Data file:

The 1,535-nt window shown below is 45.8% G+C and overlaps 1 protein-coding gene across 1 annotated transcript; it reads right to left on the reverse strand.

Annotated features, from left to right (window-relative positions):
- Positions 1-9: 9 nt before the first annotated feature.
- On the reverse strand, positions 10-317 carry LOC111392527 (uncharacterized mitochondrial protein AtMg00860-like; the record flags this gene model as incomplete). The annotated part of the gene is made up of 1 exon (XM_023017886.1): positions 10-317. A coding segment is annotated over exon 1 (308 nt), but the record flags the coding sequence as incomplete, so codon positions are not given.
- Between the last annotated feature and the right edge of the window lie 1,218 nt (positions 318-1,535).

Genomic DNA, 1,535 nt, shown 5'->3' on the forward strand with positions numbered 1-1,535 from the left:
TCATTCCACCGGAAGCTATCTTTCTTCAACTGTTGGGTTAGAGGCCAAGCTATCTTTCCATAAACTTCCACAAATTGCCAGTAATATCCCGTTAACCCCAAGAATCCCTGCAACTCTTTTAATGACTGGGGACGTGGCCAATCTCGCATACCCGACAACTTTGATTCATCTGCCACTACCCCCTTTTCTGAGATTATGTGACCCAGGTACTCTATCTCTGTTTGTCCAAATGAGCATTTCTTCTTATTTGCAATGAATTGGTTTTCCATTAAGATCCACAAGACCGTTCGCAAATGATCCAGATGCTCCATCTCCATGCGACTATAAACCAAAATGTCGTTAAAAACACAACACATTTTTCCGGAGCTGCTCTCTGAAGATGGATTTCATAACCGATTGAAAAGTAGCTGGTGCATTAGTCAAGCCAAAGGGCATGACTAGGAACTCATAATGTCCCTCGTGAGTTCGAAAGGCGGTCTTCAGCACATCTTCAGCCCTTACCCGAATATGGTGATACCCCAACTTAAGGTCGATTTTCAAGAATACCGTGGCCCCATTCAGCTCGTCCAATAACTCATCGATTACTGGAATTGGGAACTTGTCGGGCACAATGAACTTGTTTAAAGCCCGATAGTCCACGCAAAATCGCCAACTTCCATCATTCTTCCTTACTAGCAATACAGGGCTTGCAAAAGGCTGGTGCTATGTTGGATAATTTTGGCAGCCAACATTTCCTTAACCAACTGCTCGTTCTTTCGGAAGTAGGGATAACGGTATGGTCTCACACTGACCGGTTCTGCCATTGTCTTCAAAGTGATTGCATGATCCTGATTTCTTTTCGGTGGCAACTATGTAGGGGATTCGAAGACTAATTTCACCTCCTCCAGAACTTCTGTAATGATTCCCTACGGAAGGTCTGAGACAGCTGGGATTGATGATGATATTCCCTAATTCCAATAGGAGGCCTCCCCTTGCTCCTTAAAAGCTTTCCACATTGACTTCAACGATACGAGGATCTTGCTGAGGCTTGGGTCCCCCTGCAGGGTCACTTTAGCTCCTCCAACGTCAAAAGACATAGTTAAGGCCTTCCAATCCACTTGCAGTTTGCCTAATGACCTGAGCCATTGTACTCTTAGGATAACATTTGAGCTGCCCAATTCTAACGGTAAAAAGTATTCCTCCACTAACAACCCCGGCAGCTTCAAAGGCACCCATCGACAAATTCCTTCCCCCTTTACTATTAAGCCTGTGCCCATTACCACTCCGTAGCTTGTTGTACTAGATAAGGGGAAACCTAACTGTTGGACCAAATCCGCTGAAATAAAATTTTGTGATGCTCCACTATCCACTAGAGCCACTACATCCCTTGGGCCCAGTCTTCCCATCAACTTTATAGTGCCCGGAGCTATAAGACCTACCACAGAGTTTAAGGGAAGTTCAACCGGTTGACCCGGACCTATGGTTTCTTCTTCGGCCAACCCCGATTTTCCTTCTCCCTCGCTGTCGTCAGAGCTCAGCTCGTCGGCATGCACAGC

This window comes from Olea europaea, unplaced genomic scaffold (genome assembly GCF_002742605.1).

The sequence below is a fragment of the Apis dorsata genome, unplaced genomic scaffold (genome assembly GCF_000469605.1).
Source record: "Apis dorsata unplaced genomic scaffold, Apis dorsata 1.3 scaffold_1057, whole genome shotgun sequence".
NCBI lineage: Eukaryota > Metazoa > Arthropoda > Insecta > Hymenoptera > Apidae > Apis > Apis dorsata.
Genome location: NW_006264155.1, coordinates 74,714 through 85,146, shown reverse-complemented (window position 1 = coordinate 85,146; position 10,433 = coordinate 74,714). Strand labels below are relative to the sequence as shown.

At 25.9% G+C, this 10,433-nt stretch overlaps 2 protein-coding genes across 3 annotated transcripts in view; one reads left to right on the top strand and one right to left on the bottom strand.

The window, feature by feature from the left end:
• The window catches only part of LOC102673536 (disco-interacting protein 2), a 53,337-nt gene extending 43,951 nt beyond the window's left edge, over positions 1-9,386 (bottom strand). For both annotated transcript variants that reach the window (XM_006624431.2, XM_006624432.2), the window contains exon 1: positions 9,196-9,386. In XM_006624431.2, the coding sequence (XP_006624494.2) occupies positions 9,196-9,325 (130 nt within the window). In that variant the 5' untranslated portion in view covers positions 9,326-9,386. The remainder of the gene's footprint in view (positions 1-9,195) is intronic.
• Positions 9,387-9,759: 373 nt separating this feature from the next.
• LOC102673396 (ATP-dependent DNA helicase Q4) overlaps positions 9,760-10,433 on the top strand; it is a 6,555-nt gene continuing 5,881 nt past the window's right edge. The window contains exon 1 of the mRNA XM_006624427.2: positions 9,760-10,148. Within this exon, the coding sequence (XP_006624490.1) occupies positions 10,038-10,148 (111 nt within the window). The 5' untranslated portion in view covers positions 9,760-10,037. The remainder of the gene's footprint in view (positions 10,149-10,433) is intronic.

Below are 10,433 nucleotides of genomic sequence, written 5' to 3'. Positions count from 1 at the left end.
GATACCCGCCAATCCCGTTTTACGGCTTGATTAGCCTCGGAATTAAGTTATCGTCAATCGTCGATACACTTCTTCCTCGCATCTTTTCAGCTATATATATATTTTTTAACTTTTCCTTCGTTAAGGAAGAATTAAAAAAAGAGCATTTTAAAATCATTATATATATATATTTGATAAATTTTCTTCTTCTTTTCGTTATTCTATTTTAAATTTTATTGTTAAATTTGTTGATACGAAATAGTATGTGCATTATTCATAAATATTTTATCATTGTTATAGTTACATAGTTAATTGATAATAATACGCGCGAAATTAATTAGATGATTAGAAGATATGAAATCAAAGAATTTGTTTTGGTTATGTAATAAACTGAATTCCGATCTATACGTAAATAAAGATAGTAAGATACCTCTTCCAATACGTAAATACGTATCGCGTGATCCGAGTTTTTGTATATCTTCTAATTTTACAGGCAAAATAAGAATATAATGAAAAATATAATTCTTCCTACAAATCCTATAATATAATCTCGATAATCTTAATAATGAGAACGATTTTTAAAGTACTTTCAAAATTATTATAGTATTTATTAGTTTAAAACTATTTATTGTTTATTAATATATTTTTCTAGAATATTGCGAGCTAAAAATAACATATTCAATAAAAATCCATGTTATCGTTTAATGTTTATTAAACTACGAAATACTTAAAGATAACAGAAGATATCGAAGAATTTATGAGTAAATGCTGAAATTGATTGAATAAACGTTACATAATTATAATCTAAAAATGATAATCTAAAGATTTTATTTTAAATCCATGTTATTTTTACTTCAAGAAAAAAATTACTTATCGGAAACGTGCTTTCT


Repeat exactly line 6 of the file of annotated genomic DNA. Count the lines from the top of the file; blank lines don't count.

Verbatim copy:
Genomic DNA, 1,535 nt, shown 5'->3' on the forward strand with positions numbered 1-1,535 from the left: